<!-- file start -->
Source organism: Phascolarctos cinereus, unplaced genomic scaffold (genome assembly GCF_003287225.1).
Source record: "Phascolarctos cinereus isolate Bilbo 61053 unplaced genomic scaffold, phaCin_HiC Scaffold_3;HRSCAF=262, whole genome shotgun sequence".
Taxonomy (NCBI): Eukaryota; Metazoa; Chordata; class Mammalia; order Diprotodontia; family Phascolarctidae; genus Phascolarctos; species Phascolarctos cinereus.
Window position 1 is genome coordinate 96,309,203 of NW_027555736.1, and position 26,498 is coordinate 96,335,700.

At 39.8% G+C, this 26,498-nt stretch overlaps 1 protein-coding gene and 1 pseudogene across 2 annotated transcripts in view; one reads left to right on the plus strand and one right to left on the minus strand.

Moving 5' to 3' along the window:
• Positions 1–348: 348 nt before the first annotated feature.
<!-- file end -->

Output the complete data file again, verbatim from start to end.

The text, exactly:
Source organism: Phascolarctos cinereus, unplaced genomic scaffold (genome assembly GCF_003287225.1).
Source record: "Phascolarctos cinereus isolate Bilbo 61053 unplaced genomic scaffold, phaCin_HiC Scaffold_3;HRSCAF=262, whole genome shotgun sequence".
Taxonomy (NCBI): Eukaryota; Metazoa; Chordata; class Mammalia; order Diprotodontia; family Phascolarctidae; genus Phascolarctos; species Phascolarctos cinereus.
Window position 1 is genome coordinate 96,309,203 of NW_027555736.1, and position 26,498 is coordinate 96,335,700.

At 39.8% G+C, this 26,498-nt stretch overlaps 1 protein-coding gene and 1 pseudogene across 2 annotated transcripts in view; one reads left to right on the plus strand and one right to left on the minus strand.

Moving 5' to 3' along the window:
• Positions 1–348: 348 nt before the first annotated feature.